Euphorbias in bloom
Last fall I planted two new-to-me euphorbias, and they’re currently in full bloom. As you can see from the photos below, I’m talking about Mediterranean spurges, not the cactus-like euphorbias from Africa, which I also happen to love.
The first one was labeled as Euphorbia x martinii ‘Tiny Tim’ when I bought it, but it’s clear now that it is anything but tiny. ‘Tiny Tim’ is supposed to be no taller than 1 ft. whereas my plant is 2 ft. already. I’m beginning to think it’s the regular version of Euphorbia x martinii, a natural hybrid between Euphorbia amygdaloides and Euphorbia characias discovered in Southern France in the late 19th century.
But no matter what it is, it’s beautiful, especially right now in full bloom. It is planted in front of our giant clumping timber bamboo (Bambusa oldhamii), which makes for a good combination. Euphorbia x martinii is a relatively short-lived perennial (3-4 years), which is OK considering that by the time it dies, the bamboo will have expanded enough to cover any bald spot.
|Euphorbia x martinii|
|Euphorbia x martinii close-up. The chartreuse colored “petals” are actually bracts, not part of the flower. The true flowers are the tiny star-like structures you can see toward the top of this stalk.|
The other euphorbia I planted in the fall is a Euphorbia characias cultivar called ‘Glacier Blue’. It has grayish foliage edged in cream and looks great by itself. The flower clusters repeat the same variegation, which adds extra oomph in the spring. This is relative short euphorbia, up to 18 inches. Mine is about 12 inches now. I expect it to fill in over the course of the year and become denser by next spring.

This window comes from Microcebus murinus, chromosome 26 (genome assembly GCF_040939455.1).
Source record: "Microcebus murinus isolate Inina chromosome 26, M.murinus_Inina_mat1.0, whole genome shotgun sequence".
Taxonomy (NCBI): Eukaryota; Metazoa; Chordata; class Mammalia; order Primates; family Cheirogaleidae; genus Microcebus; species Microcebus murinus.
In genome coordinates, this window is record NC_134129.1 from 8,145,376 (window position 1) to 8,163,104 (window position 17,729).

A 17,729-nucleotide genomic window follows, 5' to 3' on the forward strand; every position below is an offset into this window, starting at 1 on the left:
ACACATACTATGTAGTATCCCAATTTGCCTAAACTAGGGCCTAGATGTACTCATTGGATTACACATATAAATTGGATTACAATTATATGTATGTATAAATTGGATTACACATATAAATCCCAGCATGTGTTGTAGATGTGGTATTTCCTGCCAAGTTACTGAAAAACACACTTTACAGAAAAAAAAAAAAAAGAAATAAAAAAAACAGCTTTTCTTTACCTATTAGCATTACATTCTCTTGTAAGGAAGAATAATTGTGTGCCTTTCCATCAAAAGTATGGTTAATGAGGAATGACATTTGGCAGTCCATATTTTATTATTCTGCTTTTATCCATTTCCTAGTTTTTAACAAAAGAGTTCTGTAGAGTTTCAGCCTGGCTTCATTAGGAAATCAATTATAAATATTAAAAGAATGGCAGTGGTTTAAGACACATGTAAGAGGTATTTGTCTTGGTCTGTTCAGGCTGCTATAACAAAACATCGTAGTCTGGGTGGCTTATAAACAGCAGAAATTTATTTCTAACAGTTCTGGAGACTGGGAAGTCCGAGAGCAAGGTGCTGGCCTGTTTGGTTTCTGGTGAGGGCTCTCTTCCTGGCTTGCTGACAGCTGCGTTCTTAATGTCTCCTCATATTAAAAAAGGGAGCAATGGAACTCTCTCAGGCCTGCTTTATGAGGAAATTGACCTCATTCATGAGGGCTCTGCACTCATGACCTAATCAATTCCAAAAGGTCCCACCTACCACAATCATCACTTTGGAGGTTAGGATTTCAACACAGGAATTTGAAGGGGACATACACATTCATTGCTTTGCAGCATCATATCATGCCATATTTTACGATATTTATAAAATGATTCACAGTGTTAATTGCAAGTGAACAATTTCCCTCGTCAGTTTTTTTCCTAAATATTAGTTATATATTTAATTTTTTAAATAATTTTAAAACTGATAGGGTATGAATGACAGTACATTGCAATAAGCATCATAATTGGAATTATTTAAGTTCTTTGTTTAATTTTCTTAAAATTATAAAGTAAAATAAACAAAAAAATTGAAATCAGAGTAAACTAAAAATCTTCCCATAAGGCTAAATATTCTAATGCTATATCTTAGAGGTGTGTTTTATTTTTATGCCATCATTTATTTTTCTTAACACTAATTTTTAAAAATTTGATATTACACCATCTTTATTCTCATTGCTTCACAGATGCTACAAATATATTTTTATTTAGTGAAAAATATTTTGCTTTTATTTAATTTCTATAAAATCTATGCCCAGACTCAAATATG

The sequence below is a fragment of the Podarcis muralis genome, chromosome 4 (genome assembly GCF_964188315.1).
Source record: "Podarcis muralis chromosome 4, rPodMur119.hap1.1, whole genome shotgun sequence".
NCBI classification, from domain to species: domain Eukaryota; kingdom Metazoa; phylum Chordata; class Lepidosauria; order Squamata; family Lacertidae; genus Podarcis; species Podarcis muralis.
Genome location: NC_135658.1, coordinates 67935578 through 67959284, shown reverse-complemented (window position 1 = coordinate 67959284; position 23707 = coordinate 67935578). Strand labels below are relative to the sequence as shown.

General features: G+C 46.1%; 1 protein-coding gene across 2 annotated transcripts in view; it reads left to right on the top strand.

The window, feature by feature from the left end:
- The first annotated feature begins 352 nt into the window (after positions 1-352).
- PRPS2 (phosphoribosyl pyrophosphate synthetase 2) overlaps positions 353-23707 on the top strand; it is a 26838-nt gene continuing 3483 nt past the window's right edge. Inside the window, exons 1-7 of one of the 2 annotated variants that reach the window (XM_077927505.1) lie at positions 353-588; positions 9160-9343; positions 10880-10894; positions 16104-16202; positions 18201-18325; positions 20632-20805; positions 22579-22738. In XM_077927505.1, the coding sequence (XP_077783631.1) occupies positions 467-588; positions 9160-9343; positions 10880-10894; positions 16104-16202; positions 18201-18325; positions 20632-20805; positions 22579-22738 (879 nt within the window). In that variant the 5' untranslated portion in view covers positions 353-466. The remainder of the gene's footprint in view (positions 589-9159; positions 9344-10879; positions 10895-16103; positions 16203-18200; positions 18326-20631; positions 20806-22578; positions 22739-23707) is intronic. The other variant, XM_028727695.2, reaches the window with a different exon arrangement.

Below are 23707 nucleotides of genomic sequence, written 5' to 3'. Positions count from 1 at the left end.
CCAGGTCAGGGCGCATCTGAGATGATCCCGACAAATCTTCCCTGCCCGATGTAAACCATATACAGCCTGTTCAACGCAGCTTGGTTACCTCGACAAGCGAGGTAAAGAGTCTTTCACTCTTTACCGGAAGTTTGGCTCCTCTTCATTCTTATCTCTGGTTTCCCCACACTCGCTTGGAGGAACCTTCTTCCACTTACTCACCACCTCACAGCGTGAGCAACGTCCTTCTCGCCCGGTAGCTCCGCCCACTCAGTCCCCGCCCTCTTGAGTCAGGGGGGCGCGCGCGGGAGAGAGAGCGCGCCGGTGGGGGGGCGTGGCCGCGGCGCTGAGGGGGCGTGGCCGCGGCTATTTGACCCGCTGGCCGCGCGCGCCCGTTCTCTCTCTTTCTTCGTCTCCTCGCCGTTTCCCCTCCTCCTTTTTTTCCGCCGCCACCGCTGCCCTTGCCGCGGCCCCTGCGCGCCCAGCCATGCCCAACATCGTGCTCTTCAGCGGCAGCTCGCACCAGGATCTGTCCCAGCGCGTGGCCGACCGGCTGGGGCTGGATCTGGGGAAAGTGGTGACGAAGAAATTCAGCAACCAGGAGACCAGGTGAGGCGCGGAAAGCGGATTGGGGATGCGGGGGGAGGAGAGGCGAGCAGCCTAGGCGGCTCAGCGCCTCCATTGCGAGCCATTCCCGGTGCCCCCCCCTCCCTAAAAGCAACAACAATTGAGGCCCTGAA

|Euphorbia characias ‘Glacier Blue’|
|Close-up of flower cluster|
It seems that new spurge cultivars come out every year, and I’m happy to see more of them make into in our local nurseries. With their unique foliage, Mediterranean spurges form a nice contrast both to larger-leafed plants and to fine-bladed grasses like the Texas Muhly (Muhlenbergia capillaris) in the 2nd to last photo above.
Note: Like all euphorbias, spurges contain a latex-like sap that is caustic and can cause skin irritation. Wear gloves when handling these plants, and make sure sap never gets anywhere near your eyes.